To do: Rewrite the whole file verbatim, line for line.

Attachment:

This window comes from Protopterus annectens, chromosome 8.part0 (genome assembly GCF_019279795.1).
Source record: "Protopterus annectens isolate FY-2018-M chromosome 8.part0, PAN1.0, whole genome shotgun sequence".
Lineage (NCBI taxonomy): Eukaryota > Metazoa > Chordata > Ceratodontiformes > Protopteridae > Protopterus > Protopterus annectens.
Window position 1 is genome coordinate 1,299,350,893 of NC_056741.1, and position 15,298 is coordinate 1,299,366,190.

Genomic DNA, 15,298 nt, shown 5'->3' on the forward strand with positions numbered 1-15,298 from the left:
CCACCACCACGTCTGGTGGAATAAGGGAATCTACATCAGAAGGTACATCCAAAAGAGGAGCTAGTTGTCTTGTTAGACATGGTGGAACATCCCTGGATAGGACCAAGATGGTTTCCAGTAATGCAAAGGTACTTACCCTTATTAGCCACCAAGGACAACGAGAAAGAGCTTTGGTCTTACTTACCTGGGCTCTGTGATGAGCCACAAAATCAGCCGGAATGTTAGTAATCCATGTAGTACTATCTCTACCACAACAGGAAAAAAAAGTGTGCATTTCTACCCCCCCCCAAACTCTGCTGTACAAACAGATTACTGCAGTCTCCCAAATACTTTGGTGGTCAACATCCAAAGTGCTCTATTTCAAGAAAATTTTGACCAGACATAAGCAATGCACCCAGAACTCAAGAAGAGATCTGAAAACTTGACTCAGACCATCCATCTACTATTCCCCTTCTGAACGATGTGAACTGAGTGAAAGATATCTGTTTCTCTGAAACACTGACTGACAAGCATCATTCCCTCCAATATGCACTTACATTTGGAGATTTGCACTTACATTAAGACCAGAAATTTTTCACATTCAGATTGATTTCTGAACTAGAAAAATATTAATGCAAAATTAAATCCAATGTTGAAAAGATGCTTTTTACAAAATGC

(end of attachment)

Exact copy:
This window comes from Protopterus annectens, chromosome 8.part0 (genome assembly GCF_019279795.1).
Source record: "Protopterus annectens isolate FY-2018-M chromosome 8.part0, PAN1.0, whole genome shotgun sequence".
Lineage (NCBI taxonomy): Eukaryota > Metazoa > Chordata > Ceratodontiformes > Protopteridae > Protopterus > Protopterus annectens.
Window position 1 is genome coordinate 1,299,350,893 of NC_056741.1, and position 15,298 is coordinate 1,299,366,190.

Genomic DNA, 15,298 nt, shown 5'->3' on the forward strand with positions numbered 1-15,298 from the left:
CCACCACCACGTCTGGTGGAATAAGGGAATCTACATCAGAAGGTACATCCAAAAGAGGAGCTAGTTGTCTTGTTAGACATGGTGGAACATCCCTGGATAGGACCAAGATGGTTTCCAGTAATGCAAAGGTACTTACCCTTATTAGCCACCAAGGACAACGAGAAAGAGCTTTGGTCTTACTTACCTGGGCTCTGTGATGAGCCACAAAATCAGCCGGAATGTTAGTAATCCATGTAGTACTATCTCTACCACAACAGGAAAAAAAAGTGTGCATTTCTACCCCCCCCCAAACTCTGCTGTACAAACAGATTACTGCAGTCTCCCAAATACTTTGGTGGTCAACATCCAAAGTGCTCTATTTCAAGAAAATTTTGACCAGACATAAGCAATGCACCCAGAACTCAAGAAGAGATCTGAAAACTTGACTCAGACCATCCATCTACTATTCCCCTTCTGAACGATGTGAACTGAGTGAAAGATATCTGTTTCTCTGAAACACTGACTGACAAGCATCATTCCCTCCAATATGCACTTACATTTGGAGATTTGCACTTACATTAAGACCAGAAATTTTTCACATTCAGATTGATTTCTGAACTAGAAAAATATTAATGCAAAATTAAATCCAATGTTGAAAAGATGCTTTTTACAAAATGC